Fluor changes approach to energy, chemicals EPC contracts ; A&R increases rates; ACC supports Congress approval of Save Our Seas Act; Shell plans layoffs; Vehicle sales down in Sept.

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Covid-19 has led to increases in rates for supply-chain services for petrochemical products. Image courtesy of Pexels/Pixabay

Fluor changes approach to energy, chemical contracts citing disproportionate risk

Fluor Corp. officials announced on Sept. 25 it is changing the way it enters into energy and chemicals construction contracts, as well as for infrastructure, explaining contractors have increasingly had to assume disproportionate risks in recent years.

“Effective immediately, energy & chemicals will only pursue reimbursable or open book lump-sum conversion EPC projects,” said Carlos Hernandez, CEO of the Texas-based company.

“Many knowledgeable clients understand that their best capital program results come when there is a balanced allocation of risk and where both parties work collaboratively to reduce overall risk,” he added. Comments came as he discussed 2019 earnings, according to a Motley Fool transcript of the call dated Sept. 25, 2020.

Competition on lump-sum projects drives a number of unintended consequences and creates a transactional market. In the past several years, this transactional process has disproportionately moved risk to the contractors' side of the equation, Fluor said.

As for infrastructure, the company had already exited that businesses in Europe and Australia, but continued in some selected U.S. markets.

Now Fluor will “no longer pursue large-scale projects for clients where there is a history of onerous contractual terms” in future infrastructure contracting.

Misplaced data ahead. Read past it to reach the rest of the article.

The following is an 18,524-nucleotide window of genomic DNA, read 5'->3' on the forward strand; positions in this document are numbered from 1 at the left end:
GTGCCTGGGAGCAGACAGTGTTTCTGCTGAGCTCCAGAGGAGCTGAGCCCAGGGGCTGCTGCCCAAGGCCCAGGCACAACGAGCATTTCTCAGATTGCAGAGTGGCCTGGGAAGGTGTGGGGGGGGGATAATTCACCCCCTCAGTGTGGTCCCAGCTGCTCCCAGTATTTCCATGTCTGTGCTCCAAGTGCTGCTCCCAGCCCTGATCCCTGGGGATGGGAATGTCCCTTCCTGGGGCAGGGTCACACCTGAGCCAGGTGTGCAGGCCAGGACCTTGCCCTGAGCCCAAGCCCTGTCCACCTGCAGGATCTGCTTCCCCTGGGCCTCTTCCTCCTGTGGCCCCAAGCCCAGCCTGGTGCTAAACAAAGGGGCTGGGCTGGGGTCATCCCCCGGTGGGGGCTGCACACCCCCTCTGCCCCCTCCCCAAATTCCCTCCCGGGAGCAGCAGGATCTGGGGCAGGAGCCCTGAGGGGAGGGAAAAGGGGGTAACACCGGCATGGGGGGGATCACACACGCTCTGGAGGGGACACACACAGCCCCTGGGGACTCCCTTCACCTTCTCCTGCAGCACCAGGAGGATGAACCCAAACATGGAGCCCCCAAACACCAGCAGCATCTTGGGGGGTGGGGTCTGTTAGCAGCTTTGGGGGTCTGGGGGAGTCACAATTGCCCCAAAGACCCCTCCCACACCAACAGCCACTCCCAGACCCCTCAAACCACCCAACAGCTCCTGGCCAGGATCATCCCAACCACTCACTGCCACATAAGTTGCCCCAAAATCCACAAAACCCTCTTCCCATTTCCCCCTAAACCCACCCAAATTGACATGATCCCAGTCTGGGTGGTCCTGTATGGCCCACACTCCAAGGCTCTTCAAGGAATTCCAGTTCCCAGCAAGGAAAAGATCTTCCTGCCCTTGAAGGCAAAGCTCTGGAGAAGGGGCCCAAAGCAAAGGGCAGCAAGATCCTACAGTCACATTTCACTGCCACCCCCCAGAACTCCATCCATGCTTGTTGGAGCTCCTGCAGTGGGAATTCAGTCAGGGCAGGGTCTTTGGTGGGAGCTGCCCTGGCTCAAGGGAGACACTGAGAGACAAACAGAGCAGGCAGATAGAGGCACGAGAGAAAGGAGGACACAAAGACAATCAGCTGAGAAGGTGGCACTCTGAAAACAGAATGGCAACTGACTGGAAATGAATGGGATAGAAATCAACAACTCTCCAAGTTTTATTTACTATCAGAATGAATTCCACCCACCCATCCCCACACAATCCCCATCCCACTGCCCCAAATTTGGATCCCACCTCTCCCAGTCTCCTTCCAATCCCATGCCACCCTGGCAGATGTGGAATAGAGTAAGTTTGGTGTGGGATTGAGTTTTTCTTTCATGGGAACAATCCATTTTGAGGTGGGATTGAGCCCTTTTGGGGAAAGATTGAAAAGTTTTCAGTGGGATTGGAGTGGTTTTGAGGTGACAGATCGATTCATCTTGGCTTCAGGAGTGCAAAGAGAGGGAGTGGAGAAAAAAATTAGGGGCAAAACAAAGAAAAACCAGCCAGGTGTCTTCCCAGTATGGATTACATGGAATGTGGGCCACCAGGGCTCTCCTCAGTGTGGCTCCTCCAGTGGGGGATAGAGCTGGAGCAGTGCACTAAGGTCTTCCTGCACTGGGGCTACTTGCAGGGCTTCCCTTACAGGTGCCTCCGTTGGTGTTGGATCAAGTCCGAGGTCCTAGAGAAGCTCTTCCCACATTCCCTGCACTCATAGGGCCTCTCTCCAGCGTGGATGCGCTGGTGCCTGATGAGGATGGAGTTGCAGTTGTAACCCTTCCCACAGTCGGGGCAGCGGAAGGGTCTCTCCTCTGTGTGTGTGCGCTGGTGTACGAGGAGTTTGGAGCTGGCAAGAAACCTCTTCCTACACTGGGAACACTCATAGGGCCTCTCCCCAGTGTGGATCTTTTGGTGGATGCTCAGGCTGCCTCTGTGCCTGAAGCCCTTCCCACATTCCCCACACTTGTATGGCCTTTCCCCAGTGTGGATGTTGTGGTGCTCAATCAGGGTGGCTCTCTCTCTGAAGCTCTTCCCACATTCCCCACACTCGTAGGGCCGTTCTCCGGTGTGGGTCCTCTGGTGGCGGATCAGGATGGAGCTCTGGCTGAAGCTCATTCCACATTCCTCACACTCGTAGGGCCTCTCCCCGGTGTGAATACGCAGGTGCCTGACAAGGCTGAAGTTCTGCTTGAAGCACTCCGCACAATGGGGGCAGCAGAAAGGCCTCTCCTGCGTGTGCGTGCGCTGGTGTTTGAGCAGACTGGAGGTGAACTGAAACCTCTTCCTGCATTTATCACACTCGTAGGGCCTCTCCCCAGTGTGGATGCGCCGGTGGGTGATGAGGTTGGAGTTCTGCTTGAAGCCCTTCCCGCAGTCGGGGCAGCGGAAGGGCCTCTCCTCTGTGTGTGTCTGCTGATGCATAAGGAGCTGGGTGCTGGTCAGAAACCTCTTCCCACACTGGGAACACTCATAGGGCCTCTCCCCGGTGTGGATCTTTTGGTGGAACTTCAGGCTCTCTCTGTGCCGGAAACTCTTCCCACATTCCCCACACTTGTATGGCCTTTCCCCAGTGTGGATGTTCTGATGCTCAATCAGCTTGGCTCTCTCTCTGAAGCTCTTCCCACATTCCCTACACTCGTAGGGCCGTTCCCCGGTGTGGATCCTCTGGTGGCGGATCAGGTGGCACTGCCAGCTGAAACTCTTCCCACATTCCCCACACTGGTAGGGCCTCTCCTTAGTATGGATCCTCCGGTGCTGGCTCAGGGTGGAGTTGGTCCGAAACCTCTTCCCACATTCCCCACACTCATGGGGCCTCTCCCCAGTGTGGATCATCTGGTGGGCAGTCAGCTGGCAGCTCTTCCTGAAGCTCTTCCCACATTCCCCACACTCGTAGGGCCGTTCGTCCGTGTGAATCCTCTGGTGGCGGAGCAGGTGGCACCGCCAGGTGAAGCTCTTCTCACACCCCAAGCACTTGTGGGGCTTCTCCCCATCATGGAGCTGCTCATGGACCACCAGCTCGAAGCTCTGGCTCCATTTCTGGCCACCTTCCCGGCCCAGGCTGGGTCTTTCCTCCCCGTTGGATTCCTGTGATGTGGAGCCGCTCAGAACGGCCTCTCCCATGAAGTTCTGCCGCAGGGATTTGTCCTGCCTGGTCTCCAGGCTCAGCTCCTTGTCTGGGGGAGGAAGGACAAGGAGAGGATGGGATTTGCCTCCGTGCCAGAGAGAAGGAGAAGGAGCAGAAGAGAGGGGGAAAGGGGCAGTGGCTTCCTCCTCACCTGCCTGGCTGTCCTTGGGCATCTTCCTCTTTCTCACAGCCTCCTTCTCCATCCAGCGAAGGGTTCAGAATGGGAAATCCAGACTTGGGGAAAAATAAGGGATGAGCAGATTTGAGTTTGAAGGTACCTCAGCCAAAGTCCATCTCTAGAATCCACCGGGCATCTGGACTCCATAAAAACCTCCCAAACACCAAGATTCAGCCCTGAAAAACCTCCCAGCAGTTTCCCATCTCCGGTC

The move comes after Moody’s rating services downgraded in June Fluor’s debt to a non-investment credit rating following a “significant deterioration in its operating results.”

Experts discussed during a summer 2020 Reuters Events conference the impact of a broken model in which contractors assume most risk.

A&R rises rates after Covid supply-chain disruption hikes costs

A&R Logistics, which provides supply chain services for the chemical industry, said on Oct. 5 it has increased by 10% all non-contract rates, and will also increment ancillary services prices, because of the Covid-19 impact on costs.

"We’ve witnessed unprecedented disruptions in the supply chain for the chemical industry during 2020,” said CEO Mark Holden.

A&R has already cut overall spending, including through personnel reduction, he added.

"As we and our customers have rebounded from this volatile period, areas of our business have remained stressed. We’re seeing severe capacity shortages despite running our fleet at 110%,” Holden added.

“The industry's chronic driver shortage has become increasingly acute, and we’re seeing cost pressure across many other areas,” Holden said.

A&R ships, stores and packages chemicals such as plastic resins.

ACC supports Save Our Seas Act approval in Congress, environmentalist oppose it

The American Chemistry Council (ACC), which groups chemicals producers including those of plastic resin, said it supported the Oct. 1 approval by the U.S. House of Representatives of the Save Our Seas 2.0 Act because it will “help accelerate progress toward a circular economy for plastics.”

The bill aims to create “a revolving fund to strengthen domestic plastic recycling infrastructure,” the ACC said.